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Welcome to the Changing of the Guard!

I have been involved in a lot of roles at the Games and can appreciate that each of these roles call for a somewhat different skill set. I’m not sure one ever has every skill required, that’s why we try to build teams of complementary people. It became obvious early on when at the Sydney Paralympic Games a visually impaired athletes with a rare eye disease walked in the clinic leaving me rather baffled. But at least I knew who to ask for help and we did just fine.

For a team doctor, one would have to be an ER doc, a family physician, a physiatrist, an orthopaedic surgeon and maybe a psychiatrist – and I don’t know anyone who can do it all. But we always try to find leaders with a large variety of skills and who can relate to all aspects of the role.

When it came to the Chef de Mission role, I always felt I was missing something important – the athlete’s experience. I have trained hard in my days, but medical school and residency always took precedence over any aspiration of elite sport – not to mention somewhat suspect tendons that constantly got in the way… So there it was, I could never really relate to the athletes in the same visceral way a former Paralympian could.

The Canadian Olympic Committee was clearly ahead of us in this respect. My counterpart in London – Mark Tewkesbury is an outspoken advocate of sport and of people of all abilities. He gave me good advice – but in a way it was almost like teaching me how to push a baby out – he had something I would never really know about to base his experience on.


In London as Chef de Mission, I was determined to work myself out of a job. I often say I became hooked on Paralympic sport beside the pool in Sydney, so it was fitting that my assistant Chef de Mission be a former Paralympic gold medallist. Lis Walker-Young was everything I wasn’t  – an athlete, a woman, youthful and good looking – so we were the perfect team! And you could see in her eyes how much sport meant to her the first time we visited the competition pool in London.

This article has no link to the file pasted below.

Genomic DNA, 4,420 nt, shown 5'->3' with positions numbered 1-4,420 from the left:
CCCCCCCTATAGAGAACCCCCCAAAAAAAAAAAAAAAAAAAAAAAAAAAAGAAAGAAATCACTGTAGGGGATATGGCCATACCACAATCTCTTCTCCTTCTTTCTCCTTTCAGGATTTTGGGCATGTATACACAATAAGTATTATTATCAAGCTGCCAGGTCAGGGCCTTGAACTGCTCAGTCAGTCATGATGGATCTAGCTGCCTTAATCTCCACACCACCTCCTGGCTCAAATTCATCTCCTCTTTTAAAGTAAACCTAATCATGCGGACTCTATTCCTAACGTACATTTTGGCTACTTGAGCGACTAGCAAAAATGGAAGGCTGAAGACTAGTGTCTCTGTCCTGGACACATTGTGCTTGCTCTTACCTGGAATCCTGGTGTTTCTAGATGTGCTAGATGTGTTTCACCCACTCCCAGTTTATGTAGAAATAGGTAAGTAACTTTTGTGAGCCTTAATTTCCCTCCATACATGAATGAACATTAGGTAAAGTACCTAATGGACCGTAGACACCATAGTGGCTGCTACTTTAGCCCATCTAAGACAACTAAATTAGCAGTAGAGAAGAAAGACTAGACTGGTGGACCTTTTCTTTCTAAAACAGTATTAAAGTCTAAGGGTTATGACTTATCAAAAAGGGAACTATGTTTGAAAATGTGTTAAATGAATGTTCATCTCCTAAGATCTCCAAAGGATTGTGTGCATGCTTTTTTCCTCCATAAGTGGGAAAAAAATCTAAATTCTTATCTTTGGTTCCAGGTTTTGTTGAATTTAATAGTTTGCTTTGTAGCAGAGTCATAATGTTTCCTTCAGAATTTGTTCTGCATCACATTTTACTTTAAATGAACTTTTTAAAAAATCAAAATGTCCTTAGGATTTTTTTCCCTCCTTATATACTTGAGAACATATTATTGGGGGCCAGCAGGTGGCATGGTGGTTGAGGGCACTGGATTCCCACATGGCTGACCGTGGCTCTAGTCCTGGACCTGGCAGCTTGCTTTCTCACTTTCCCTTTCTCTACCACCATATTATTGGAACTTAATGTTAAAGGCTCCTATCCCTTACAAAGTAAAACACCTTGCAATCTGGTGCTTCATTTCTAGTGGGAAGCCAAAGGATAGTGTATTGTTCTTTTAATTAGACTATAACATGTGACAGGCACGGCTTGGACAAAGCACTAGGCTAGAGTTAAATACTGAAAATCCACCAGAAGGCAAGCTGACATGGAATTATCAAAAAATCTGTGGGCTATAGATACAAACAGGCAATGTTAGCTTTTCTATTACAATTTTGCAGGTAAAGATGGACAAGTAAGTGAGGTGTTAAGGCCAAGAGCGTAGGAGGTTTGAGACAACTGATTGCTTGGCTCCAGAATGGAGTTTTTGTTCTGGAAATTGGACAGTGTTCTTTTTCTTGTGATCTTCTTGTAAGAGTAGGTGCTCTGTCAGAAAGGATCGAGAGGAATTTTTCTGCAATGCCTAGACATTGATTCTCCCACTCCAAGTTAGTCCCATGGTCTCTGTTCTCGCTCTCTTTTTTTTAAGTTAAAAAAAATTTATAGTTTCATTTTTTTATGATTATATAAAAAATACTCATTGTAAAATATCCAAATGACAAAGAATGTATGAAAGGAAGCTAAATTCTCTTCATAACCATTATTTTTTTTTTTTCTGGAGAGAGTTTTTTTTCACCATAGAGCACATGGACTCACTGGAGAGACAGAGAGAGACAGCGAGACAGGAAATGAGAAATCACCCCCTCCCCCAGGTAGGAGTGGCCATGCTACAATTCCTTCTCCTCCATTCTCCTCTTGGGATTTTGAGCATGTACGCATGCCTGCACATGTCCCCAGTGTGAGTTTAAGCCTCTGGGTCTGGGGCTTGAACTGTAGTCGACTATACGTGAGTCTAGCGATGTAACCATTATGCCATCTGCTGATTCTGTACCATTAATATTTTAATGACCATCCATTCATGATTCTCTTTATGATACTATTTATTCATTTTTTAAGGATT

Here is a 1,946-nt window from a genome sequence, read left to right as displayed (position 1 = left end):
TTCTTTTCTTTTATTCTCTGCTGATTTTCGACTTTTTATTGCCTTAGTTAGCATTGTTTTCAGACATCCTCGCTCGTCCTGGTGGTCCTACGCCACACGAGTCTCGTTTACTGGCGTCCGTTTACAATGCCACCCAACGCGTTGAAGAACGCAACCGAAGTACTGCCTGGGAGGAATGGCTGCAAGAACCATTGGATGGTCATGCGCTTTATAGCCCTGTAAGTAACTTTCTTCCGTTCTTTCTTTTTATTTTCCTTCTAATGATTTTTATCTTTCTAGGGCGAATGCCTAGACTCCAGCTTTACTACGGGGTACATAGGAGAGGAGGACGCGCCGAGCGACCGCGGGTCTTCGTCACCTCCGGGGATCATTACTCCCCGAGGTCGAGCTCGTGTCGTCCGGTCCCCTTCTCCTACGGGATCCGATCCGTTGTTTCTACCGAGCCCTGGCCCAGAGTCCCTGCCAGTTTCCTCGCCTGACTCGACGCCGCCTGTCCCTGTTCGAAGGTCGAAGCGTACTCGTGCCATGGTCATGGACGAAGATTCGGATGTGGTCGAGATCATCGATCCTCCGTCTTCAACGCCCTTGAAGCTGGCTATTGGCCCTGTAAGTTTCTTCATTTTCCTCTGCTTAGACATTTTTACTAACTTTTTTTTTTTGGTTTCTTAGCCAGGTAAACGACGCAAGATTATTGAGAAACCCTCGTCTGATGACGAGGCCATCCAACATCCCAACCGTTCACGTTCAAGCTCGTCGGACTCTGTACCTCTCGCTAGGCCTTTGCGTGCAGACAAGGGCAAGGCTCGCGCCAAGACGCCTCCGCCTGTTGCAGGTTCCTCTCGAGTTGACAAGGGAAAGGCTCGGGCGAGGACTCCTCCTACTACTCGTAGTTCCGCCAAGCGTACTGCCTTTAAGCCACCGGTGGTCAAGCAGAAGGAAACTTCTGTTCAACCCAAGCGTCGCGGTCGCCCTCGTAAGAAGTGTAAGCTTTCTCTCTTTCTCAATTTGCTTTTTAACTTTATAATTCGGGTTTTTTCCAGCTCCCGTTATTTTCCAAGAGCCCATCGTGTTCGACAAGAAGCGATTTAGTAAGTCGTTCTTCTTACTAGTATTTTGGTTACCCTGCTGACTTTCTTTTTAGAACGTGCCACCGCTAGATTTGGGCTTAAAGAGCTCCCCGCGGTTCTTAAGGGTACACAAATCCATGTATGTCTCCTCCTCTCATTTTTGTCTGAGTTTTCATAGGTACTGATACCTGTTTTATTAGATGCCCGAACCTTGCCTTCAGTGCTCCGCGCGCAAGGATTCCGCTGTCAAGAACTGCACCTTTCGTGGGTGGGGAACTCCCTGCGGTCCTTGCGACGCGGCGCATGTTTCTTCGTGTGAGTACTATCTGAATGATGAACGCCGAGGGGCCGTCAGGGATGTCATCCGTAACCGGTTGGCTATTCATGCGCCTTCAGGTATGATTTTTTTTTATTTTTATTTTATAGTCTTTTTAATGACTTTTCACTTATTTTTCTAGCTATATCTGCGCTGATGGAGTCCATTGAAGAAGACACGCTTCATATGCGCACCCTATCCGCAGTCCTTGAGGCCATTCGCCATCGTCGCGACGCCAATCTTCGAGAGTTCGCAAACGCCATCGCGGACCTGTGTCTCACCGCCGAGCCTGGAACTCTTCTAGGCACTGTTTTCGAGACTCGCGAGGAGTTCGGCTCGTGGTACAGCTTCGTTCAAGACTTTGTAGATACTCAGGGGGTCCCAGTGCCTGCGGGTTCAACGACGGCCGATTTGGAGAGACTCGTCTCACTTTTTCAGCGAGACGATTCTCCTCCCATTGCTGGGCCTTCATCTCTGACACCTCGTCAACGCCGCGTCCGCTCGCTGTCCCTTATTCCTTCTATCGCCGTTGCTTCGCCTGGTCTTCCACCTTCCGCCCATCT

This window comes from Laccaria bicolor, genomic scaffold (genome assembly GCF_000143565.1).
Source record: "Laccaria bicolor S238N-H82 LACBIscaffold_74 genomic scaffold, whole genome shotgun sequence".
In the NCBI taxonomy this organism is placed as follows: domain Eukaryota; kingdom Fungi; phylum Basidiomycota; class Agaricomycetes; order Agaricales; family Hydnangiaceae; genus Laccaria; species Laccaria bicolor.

Now we’re in Toronto and the changing of the guard is complete. Lis is the Chef and her assistant Stephanie Dixon – winner of 19 Paralympic medals – is the assistant. And they’re just rocking it. Not figuratively, you might have seen them take the stadium by storm and inspiring not only their team but the whole nation. And yes they do have to tolerate getting pictures taken with the occasional old guy.

Toronto, ON - Aug 7 2015 - Team Canada enters the stadium during the Opening Ceremonies for the Toronto 2015 Parapan American Games (Photo: Matthew Murnaghan/Canadian Paralympic Committee)

Toronto, ON - Aug 6 2015 - Team Canada welcome ceremony in the Athlete Village (Photo: Matthew Murnaghan/Canadian Paralympic Committee)

And while I’m at it, a bit thank you to Curt Harnett who did a phenomenal job as Chef de Mission for the Pan Am Games. I’ve heard the mention of “best Chef de Mission ever” and that might very well be true. And I do consider him a true friend of the Paralympic movement. He always included us and made our athletes feel part of the team the entire time. He clearly has something I never possessed – and I don’t only mean thigh muscles!

Curt_OlympicsTORONTO, ON - JUNE 4 - Olympian Curt Harnett is featured as one of the Pan Am Builders in a Star article. June 4, 2015. Bernard Weil/Toronto Star

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